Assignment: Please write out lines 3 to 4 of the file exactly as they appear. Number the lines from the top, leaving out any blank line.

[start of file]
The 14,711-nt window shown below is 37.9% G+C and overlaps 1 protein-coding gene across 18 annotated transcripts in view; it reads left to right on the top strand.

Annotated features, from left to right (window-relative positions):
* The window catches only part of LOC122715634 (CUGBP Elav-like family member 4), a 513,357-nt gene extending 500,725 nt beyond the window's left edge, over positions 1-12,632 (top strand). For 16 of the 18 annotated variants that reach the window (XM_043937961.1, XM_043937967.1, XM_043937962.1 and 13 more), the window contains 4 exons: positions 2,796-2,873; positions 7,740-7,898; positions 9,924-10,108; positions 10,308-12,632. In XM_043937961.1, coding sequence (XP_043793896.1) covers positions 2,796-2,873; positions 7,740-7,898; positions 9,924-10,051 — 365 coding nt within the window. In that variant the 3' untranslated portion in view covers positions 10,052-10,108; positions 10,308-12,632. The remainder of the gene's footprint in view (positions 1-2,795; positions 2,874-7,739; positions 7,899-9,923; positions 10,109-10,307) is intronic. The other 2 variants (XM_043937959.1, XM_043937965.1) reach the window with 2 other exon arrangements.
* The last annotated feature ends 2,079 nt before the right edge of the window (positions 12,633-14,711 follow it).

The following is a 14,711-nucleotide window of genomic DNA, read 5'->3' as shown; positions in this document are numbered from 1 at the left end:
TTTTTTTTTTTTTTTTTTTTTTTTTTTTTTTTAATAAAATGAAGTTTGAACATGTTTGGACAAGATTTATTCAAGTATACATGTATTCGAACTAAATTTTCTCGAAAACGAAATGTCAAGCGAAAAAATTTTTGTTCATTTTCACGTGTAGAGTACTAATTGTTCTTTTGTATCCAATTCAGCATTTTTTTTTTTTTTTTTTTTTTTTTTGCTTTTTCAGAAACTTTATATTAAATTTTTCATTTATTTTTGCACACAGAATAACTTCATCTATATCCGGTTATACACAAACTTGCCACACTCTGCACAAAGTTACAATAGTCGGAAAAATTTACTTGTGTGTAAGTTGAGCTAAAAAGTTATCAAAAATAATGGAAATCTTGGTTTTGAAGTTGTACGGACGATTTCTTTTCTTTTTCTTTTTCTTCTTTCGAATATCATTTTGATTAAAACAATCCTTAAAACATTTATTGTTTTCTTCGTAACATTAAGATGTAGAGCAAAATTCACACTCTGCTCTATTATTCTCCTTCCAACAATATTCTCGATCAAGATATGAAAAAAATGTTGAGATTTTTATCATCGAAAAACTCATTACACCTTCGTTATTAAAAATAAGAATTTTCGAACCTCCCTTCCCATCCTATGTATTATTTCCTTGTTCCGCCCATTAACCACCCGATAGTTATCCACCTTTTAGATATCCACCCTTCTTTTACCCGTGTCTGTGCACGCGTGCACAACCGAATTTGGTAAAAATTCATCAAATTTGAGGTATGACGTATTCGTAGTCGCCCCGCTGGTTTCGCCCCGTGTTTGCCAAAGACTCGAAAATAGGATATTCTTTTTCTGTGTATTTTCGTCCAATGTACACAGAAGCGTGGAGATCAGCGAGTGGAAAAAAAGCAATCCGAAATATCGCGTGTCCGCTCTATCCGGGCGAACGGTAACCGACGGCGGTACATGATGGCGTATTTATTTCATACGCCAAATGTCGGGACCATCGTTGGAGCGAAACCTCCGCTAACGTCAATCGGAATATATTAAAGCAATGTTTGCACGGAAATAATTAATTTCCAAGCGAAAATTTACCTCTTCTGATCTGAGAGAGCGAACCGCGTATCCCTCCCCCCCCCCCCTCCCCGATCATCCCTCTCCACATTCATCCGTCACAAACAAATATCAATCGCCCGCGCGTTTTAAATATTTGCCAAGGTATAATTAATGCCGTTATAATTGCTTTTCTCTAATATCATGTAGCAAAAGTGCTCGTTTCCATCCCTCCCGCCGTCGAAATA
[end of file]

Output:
* The window catches only part of LOC122715634 (CUGBP Elav-like family member 4), a 513,357-nt gene extending 500,725 nt beyond the window's left edge, over positions 1-12,632 (top strand). For 16 of the 18 annotated variants that reach the window (XM_043937961.1, XM_043937967.1, XM_043937962.1 and 13 more), the window contains 4 exons: positions 2,796-2,873; positions 7,740-7,898; positions 9,924-10,108; positions 10,308-12,632. In XM_043937961.1, coding sequence (XP_043793896.1) covers positions 2,796-2,873; positions 7,740-7,898; positions 9,924-10,051 — 365 coding nt within the window. In that variant the 3' untranslated portion in view covers positions 10,052-10,108; positions 10,308-12,632. The remainder of the gene's footprint in view (positions 1-2,795; positions 2,874-7,739; positions 7,899-9,923; positions 10,109-10,307) is intronic. The other 2 variants (XM_043937959.1, XM_043937965.1) reach the window with 2 other exon arrangements.
* The last annotated feature ends 2,079 nt before the right edge of the window (positions 12,633-14,711 follow it).